• I think the owners took advantage of the players' situation last time the CBA was negotiated and now it's time for the owners to give back. You can't claim $3.3 billion in revenue and then ask for everyone to take pay cuts. So they need to come up with a thorough, fair and common-sense approach to revenue sharing. But it also needs to be tracked to ensure that the money is used in a manner that helps teams and not just adds to the owners' bank accounts. If you think the owners won't pocket that money, then read up on the Florida Marlins' owners. It's laughable.
• Shorten the season by four games. By doing this, hopefully we can avoid having Stanley Cup finals games in June.
That's all I've got for now. Let's see what Borje Salming's No. 1 fan has to say.
PG: Wow, Commissioner Dave, you have done your homework. I can’t add anything to that.
One thousand one, one thousand two.
Rookie contracts: Because I can’t help myself, I will go contrary to Dave and eliminate altogether the cap for rookie contracts. Which means, of course, that the owners won’t be able to help themselves, either. But what other industry puts an income limit on new guys? Let’s reintroduce trust by the owners in the GMs: If a GM says a player is worth a bunch, he gets a big contract. So what if he hasn’t played a lick of NHL time? The GMs would have to start thinking like stock brokers -- really analyze potential player worth before throwing around checks.
Revenue sharing: Bring it to 50/50, but let’s cut through the shell game. In other words, don’t hide revenue generated by the team in the arena that you also own, claiming a loss for the team while the arena makes massive profits. Play a reasonable game.
Future CBAs: No more cutting back player salaries by 24 percent every time the CBA expires. He’s not their boss, but the commissioner needs to keep the owners’ spending in line. The lockout shouldn’t be an exercise in forced restraint caused by the owners’ inability to operate their businesses like you and I do at home while balancing our books. Ergo: Don’t spend more than you’ve got coming in and don’t spend money you don’t yet have. While we’re at it, pop in 10-year contract limits for all players, with annual amounts separated by no more than 10 percent. So, $2 million the first season, $2.2 million the second season, and so on. Ten percent is a pretty decent cost-of-living adjustment, wot?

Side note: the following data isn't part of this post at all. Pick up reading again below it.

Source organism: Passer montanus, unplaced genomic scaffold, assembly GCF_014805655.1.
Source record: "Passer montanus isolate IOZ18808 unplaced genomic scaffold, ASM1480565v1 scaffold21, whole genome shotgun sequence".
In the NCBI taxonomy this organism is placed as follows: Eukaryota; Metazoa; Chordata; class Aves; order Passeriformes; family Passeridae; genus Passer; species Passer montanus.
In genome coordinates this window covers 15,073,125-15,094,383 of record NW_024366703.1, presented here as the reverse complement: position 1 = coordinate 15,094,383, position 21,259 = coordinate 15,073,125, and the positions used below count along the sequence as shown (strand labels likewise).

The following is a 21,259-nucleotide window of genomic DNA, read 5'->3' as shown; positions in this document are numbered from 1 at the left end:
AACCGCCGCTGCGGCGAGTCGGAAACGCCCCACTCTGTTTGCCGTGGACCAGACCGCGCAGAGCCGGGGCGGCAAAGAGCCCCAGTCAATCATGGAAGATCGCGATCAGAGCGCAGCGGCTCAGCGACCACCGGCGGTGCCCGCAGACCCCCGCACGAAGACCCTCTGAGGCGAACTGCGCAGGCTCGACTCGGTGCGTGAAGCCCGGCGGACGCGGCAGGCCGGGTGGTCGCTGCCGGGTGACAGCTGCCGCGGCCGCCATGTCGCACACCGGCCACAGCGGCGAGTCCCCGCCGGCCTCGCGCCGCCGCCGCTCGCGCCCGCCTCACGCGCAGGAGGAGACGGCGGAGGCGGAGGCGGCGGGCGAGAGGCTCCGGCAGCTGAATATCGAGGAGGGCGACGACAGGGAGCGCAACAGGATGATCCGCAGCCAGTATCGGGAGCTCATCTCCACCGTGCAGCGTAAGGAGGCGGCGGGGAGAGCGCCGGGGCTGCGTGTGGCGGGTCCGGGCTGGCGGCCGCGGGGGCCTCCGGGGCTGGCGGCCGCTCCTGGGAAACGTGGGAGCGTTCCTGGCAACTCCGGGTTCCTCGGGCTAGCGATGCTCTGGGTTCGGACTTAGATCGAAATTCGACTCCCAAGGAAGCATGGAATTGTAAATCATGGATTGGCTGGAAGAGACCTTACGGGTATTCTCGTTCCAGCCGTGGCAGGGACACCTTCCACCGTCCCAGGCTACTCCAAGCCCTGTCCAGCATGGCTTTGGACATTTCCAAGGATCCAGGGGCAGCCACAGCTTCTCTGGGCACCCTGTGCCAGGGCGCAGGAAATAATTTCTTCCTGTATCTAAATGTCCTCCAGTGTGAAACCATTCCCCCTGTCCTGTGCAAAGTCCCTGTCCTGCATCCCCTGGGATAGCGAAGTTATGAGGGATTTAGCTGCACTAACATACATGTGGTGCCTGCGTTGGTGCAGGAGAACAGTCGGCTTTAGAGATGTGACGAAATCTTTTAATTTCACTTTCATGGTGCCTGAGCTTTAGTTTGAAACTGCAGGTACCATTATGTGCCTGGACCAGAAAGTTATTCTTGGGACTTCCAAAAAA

Term: I’m with you on this, guys: Multiple years, but with allowances to reopen the CBA, with the agreement of an independent arbitrator, for minor adjustments caused by economic strife/success, accident or lack of interesting stories for columnists to opine about. In other words, hands off until further notice. It would have to be a pretty good reason to renegotiate.
Olympics: Really? We’re still debating the merit of this idea? In. Every time. And hold the season-opening international games at an Olympics venue in Olympic seasons.
Pension: Do more for the indigent, concussed and otherwise not-well-off retired players. Surely there is a chunk of this money being tossed around that can go to those that brung ya.
There, now that we’ve solved that, there’s no excuse for a lockout in September. Close call.
Until next week, guys, the balcony is closed.